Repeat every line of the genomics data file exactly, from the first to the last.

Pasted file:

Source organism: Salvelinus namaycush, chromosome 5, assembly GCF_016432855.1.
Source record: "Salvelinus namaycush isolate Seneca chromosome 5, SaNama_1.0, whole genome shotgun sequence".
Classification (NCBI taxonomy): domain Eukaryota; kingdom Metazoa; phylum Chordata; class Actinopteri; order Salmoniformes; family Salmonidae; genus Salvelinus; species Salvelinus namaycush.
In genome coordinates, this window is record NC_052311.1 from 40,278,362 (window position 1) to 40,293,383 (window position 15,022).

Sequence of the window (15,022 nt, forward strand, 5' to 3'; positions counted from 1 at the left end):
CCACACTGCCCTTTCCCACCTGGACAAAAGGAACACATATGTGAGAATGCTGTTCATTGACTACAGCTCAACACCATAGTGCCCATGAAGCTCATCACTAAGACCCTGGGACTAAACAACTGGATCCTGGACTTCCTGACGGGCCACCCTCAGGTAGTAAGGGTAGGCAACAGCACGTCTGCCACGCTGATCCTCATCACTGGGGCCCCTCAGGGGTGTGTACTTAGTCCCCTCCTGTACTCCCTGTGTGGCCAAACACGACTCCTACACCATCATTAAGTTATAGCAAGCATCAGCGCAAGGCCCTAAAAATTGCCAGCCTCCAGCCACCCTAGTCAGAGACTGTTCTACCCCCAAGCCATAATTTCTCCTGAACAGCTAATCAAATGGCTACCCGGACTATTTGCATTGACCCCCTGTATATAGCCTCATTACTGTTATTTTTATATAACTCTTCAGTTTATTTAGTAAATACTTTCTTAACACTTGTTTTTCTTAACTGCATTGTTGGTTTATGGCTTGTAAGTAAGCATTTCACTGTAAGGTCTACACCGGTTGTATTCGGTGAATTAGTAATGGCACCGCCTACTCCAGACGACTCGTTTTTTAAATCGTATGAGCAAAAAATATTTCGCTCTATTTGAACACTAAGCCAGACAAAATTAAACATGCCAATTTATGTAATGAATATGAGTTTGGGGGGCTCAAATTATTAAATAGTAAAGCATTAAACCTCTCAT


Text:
Source organism: Salvelinus namaycush, chromosome 5, assembly GCF_016432855.1.
Source record: "Salvelinus namaycush isolate Seneca chromosome 5, SaNama_1.0, whole genome shotgun sequence".
Classification (NCBI taxonomy): domain Eukaryota; kingdom Metazoa; phylum Chordata; class Actinopteri; order Salmoniformes; family Salmonidae; genus Salvelinus; species Salvelinus namaycush.
In genome coordinates, this window is record NC_052311.1 from 40,278,362 (window position 1) to 40,293,383 (window position 15,022).

Sequence of the window (15,022 nt, forward strand, 5' to 3'; positions counted from 1 at the left end):
CCACACTGCCCTTTCCCACCTGGACAAAAGGAACACATATGTGAGAATGCTGTTCATTGACTACAGCTCAACACCATAGTGCCCATGAAGCTCATCACTAAGACCCTGGGACTAAACAACTGGATCCTGGACTTCCTGACGGGCCACCCTCAGGTAGTAAGGGTAGGCAACAGCACGTCTGCCACGCTGATCCTCATCACTGGGGCCCCTCAGGGGTGTGTACTTAGTCCCCTCCTGTACTCCCTGTGTGGCCAAACACGACTCCTACACCATCATTAAGTTATAGCAAGCATCAGCGCAAGGCCCTAAAAATTGCCAGCCTCCAGCCACCCTAGTCAGAGACTGTTCTACCCCCAAGCCATAATTTCTCCTGAACAGCTAATCAAATGGCTACCCGGACTATTTGCATTGACCCCCTGTATATAGCCTCATTACTGTTATTTTTATATAACTCTTCAGTTTATTTAGTAAATACTTTCTTAACACTTGTTTTTCTTAACTGCATTGTTGGTTTATGGCTTGTAAGTAAGCATTTCACTGTAAGGTCTACACCGGTTGTATTCGGTGAATTAGTAATGGCACCGCCTACTCCAGACGACTCGTTTTTTAAATCGTATGAGCAAAAAATATTTCGCTCTATTTGAACACTAAGCCAGACAAAATTAAACATGCCAATTTATGTAATGAATATGAGTTTGGGGGGCTCAAATTATTAAATAGTAAAGCATTAAACCTCTCAT